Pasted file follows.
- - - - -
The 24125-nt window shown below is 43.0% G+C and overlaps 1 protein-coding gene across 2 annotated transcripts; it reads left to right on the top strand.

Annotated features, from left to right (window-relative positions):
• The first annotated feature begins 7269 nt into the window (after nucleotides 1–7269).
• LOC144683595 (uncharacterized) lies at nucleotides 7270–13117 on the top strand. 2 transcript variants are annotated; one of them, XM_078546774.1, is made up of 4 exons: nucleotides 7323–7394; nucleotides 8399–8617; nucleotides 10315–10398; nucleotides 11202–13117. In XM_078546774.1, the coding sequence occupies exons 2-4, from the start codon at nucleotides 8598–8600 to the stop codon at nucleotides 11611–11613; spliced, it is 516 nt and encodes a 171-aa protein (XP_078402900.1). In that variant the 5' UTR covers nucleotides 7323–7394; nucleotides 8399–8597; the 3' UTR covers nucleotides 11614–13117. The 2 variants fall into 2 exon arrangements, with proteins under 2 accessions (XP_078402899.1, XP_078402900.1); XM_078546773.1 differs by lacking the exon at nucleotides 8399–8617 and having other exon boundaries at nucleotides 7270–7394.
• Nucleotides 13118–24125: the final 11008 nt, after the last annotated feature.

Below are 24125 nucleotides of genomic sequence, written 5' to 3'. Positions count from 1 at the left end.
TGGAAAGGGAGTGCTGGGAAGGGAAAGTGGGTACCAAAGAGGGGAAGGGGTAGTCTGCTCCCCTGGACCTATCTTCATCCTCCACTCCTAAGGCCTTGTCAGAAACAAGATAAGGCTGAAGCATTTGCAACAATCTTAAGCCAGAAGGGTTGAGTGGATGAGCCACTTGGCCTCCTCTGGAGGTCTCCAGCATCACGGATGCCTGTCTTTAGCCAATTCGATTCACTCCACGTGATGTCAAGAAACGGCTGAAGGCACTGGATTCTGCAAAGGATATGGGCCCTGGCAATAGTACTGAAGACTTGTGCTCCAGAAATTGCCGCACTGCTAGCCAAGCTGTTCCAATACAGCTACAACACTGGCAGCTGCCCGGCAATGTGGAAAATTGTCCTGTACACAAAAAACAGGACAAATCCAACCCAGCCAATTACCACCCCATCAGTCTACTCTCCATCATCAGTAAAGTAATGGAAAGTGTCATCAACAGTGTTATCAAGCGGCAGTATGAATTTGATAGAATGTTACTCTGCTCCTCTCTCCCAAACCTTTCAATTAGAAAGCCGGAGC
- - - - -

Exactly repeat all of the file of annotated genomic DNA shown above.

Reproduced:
The 24125-nt window shown below is 43.0% G+C and overlaps 1 protein-coding gene across 2 annotated transcripts; it reads left to right on the top strand.

Annotated features, from left to right (window-relative positions):
• The first annotated feature begins 7269 nt into the window (after nucleotides 1–7269).
• LOC144683595 (uncharacterized) lies at nucleotides 7270–13117 on the top strand. 2 transcript variants are annotated; one of them, XM_078546774.1, is made up of 4 exons: nucleotides 7323–7394; nucleotides 8399–8617; nucleotides 10315–10398; nucleotides 11202–13117. In XM_078546774.1, the coding sequence occupies exons 2-4, from the start codon at nucleotides 8598–8600 to the stop codon at nucleotides 11611–11613; spliced, it is 516 nt and encodes a 171-aa protein (XP_078402900.1). In that variant the 5' UTR covers nucleotides 7323–7394; nucleotides 8399–8597; the 3' UTR covers nucleotides 11614–13117. The 2 variants fall into 2 exon arrangements, with proteins under 2 accessions (XP_078402899.1, XP_078402900.1); XM_078546773.1 differs by lacking the exon at nucleotides 8399–8617 and having other exon boundaries at nucleotides 7270–7394.
• Nucleotides 13118–24125: the final 11008 nt, after the last annotated feature.

Below are 24125 nucleotides of genomic sequence, written 5' to 3'. Positions count from 1 at the left end.
TGGAAAGGGAGTGCTGGGAAGGGAAAGTGGGTACCAAAGAGGGGAAGGGGTAGTCTGCTCCCCTGGACCTATCTTCATCCTCCACTCCTAAGGCCTTGTCAGAAACAAGATAAGGCTGAAGCATTTGCAACAATCTTAAGCCAGAAGGGTTGAGTGGATGAGCCACTTGGCCTCCTCTGGAGGTCTCCAGCATCACGGATGCCTGTCTTTAGCCAATTCGATTCACTCCACGTGATGTCAAGAAACGGCTGAAGGCACTGGATTCTGCAAAGGATATGGGCCCTGGCAATAGTACTGAAGACTTGTGCTCCAGAAATTGCCGCACTGCTAGCCAAGCTGTTCCAATACAGCTACAACACTGGCAGCTGCCCGGCAATGTGGAAAATTGTCCTGTACACAAAAAACAGGACAAATCCAACCCAGCCAATTACCACCCCATCAGTCTACTCTCCATCATCAGTAAAGTAATGGAAAGTGTCATCAACAGTGTTATCAAGCGGCAGTATGAATTTGATAGAATGTTACTCTGCTCCTCTCTCCCAAACCTTTCAATTAGAAAGCCGGAGC